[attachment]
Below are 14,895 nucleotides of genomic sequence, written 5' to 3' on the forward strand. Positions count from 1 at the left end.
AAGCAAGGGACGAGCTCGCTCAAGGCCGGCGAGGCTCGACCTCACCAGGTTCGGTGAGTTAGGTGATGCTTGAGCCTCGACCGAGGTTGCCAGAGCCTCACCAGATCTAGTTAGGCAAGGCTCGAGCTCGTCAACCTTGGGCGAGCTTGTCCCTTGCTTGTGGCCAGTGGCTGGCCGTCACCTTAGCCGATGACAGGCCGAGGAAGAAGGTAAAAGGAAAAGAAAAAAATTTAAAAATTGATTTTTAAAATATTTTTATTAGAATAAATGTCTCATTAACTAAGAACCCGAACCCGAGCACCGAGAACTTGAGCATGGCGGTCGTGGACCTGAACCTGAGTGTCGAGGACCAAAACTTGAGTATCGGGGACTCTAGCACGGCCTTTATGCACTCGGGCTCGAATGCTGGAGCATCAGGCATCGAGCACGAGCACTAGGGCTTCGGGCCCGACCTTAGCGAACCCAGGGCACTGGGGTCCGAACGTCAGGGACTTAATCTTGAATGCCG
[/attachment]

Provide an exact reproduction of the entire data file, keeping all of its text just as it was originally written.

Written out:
Below are 14,895 nucleotides of genomic sequence, written 5' to 3' on the forward strand. Positions count from 1 at the left end.
AAGCAAGGGACGAGCTCGCTCAAGGCCGGCGAGGCTCGACCTCACCAGGTTCGGTGAGTTAGGTGATGCTTGAGCCTCGACCGAGGTTGCCAGAGCCTCACCAGATCTAGTTAGGCAAGGCTCGAGCTCGTCAACCTTGGGCGAGCTTGTCCCTTGCTTGTGGCCAGTGGCTGGCCGTCACCTTAGCCGATGACAGGCCGAGGAAGAAGGTAAAAGGAAAAGAAAAAAATTTAAAAATTGATTTTTAAAATATTTTTATTAGAATAAATGTCTCATTAACTAAGAACCCGAACCCGAGCACCGAGAACTTGAGCATGGCGGTCGTGGACCTGAACCTGAGTGTCGAGGACCAAAACTTGAGTATCGGGGACTCTAGCACGGCCTTTATGCACTCGGGCTCGAATGCTGGAGCATCAGGCATCGAGCACGAGCACTAGGGCTTCGGGCCCGACCTTAGCGAACCCAGGGCACTGGGGTCCGAACGTCAGGGACTTAATCTTGAATGCCG